You may not notice it in your everyday life. Still, the FSR plays a significant role in the decisions taken by our faculty and the UvA as a whole. The issues they work on vary from student housing to the honors program, in short, everything that may concern students

How does the FSR make our voices heard?

Throughout the academic year, all members of the FSR-FMG work on forming well-based arguments on why and how specific issues in our academic environment should be approached. This is done by collecting data, mainly through surveys and having conversations with faculty members such as program directors, heads of education offices, policy officers, etcetera. This data supports the files on the issues in question. In turn, files are held by either of the two FSR-FMG committees. The committees focus on different themes corresponding to the areas of Organization and Finance or Education and Communication.  

Although some files remain dormant as there is so much to focus on, the files that are the most prominent go through a long way before becoming policy. Most of the FSR delegate’s time is spent on data collection, which is essential to prepare well-based arguments when presenting files to the dean. Data collection is both the initial and crucial phase of a file. Once the data collection is completed, the council discusses their findings and, based on these, vote on a decision. After the votation, files are ready to be presented and hopefully approved by the dean.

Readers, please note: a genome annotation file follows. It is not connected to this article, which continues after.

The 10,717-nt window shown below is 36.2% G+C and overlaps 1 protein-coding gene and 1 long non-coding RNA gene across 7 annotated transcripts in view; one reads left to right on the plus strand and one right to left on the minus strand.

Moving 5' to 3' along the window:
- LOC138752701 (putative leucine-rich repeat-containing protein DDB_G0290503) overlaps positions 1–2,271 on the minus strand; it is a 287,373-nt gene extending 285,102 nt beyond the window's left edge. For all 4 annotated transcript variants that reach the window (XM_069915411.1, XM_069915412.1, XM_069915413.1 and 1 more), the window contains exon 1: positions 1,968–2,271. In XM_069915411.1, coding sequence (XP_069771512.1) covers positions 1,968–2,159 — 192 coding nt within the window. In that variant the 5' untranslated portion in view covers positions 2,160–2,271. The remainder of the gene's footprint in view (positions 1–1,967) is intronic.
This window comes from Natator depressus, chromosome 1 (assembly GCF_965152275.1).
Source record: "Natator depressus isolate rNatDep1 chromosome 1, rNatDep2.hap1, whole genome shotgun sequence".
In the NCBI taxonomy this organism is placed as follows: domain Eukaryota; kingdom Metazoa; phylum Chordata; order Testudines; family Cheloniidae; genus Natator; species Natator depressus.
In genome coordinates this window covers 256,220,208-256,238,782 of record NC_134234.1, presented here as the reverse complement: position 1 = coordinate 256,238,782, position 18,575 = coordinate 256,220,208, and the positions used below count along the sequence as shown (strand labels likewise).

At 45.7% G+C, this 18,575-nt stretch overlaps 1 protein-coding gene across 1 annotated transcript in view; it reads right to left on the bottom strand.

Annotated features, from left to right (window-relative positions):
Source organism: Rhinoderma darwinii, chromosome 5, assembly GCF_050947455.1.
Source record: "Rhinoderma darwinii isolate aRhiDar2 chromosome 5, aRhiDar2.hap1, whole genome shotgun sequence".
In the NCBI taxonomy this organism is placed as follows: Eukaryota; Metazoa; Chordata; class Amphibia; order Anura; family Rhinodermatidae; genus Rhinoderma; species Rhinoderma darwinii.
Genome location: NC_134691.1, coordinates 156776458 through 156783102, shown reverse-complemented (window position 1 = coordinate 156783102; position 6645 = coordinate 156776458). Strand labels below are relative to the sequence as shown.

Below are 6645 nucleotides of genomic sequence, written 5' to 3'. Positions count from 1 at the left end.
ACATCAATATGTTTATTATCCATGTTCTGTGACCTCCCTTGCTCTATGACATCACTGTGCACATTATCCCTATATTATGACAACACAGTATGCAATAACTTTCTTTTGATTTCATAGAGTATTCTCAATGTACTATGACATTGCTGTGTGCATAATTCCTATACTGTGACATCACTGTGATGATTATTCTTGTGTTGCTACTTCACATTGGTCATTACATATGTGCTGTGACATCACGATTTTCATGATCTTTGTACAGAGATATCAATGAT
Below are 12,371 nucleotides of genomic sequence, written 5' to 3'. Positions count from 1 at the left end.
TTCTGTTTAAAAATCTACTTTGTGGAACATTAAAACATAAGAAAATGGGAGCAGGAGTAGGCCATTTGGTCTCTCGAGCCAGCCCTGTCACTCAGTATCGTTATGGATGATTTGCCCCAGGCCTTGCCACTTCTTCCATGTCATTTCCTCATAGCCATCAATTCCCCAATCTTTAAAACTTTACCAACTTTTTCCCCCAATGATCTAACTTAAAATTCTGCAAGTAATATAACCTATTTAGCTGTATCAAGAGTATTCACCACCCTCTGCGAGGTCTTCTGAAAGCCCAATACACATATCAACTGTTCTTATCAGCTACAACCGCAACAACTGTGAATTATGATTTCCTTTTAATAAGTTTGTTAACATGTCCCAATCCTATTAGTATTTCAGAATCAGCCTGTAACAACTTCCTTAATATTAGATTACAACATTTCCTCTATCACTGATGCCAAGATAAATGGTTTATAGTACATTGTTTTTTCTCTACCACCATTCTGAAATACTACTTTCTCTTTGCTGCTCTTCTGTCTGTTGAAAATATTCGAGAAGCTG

How can you participate in decision-making at the UvA?

Now, after all of this chunk of information, you know that despite the bureaucratic process that getting a file to the dean’s hands entails, there is a team of dedicated students who fight for our interests. 

What can you do next? You can partake in the ongoing data collection by the FSR-FMG by completing this survey on student involvement. The main aim of this is to find out to what extent do students from different programs feel at home at UvA and whether they feel there is a sense of community. You can also see their exhibition titled “Let me tell you project” which will have its opening at the A hall of the Roeterseiland campus on Tuesday, February 4th. The artworks in it are created by fellow students who opened up to share personal experiences.

If you think you’ve got FSR material, you’ve got until the 21st of February to apply to be their new secretary. The position starts in April 2020 and you may apply by sending an e-mail with your CV and a motivation letter to fmg@studentenraad.nl.

 

Cover: FSR-FMG. 

Top row from left to right: Tom, Artem, Teun, Michael, and Sid.

Middle row from left to right: Nadya, Robin, and Birgit.

First row from left to right: Viktoriia, Alex, Ana Mar, Minou, and Marc.